The Russian Imperial court was a place of enormous opulence during the 18th and 19th centuries, especially at formal banquets. Tables groaned with crystal, silver, and gold, and as many as 300 different dishes. A taste of this is available at the Hermitage Amsterdam.
Journey deep into southwest France and you’ll reach the town of Rodez, two hours north of Toulouse, the final stretch of the road winding across storybook farmland to the base of a hill climbed by looping curves and crowned by a cathedral.
Looking at its granite-grey exterior from afar, the manorial 18th-century Houghton Hall in Norfolk, England, doesn’t appear as though its inner walls would be brimming with canvases by Rembrandt van Rijn, Anthony van Dyck, or Diego Velázquez. And though it certainly did display those artworks a few hundred years ago, in recent history it hasn’t—until now.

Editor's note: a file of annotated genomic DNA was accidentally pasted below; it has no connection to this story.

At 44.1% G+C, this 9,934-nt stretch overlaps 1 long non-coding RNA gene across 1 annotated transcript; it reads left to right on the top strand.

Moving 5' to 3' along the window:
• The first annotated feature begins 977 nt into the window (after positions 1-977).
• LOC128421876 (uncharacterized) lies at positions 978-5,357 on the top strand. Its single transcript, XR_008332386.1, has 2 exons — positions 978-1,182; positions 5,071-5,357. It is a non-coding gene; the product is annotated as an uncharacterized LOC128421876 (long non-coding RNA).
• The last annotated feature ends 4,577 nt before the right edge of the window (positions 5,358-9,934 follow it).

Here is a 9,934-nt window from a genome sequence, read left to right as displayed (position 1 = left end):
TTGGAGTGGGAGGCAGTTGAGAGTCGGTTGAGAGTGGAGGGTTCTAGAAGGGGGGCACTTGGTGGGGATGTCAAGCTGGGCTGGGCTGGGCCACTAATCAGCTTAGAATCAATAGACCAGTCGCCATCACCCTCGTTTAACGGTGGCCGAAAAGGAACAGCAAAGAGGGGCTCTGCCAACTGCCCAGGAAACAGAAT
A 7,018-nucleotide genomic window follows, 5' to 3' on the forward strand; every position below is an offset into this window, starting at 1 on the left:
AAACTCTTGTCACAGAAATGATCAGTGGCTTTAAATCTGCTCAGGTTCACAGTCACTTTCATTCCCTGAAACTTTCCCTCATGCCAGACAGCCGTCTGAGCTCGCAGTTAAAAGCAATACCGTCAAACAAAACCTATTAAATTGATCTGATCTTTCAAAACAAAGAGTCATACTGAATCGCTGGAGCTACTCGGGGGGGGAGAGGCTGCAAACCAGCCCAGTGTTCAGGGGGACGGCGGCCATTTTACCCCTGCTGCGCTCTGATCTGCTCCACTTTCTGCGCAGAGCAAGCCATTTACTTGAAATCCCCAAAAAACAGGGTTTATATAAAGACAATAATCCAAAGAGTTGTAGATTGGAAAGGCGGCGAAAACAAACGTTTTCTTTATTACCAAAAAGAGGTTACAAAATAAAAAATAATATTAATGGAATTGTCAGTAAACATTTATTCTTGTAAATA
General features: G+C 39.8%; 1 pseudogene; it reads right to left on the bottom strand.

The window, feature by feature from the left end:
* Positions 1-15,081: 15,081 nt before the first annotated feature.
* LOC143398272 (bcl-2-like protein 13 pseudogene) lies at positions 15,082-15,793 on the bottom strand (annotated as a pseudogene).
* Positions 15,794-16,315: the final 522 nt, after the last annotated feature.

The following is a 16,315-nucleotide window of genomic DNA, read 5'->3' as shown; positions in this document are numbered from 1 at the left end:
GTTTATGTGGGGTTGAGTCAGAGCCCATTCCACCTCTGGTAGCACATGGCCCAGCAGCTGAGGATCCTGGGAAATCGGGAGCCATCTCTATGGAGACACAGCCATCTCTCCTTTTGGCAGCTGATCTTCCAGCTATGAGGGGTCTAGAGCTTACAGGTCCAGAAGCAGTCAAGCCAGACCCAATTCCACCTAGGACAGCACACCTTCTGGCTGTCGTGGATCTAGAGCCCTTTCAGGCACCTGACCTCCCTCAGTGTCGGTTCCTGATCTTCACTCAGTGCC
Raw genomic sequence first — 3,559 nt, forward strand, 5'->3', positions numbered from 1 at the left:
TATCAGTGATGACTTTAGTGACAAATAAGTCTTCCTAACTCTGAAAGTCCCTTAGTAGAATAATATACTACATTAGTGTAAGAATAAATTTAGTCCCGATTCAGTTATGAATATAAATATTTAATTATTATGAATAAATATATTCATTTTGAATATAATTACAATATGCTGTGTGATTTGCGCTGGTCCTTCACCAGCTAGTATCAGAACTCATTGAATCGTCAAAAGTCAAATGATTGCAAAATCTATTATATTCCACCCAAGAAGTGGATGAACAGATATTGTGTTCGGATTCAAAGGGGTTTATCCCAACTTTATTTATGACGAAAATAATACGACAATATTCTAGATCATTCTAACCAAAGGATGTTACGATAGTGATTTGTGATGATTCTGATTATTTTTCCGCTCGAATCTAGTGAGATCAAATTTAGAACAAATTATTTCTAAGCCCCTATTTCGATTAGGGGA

The State Hermitage Museum in St. Petersburg easily holds its own among the world’s preeminent cultural institutions. It is a treasure house and a guardian of masterpieces. “The rest of the world wants what we have,” says Dr. Mikhail Piotrovsky, director of the museum. Now, the institution is celebrating the opening of a new branch, the Hermitage Amsterdam, on June 20, 2009.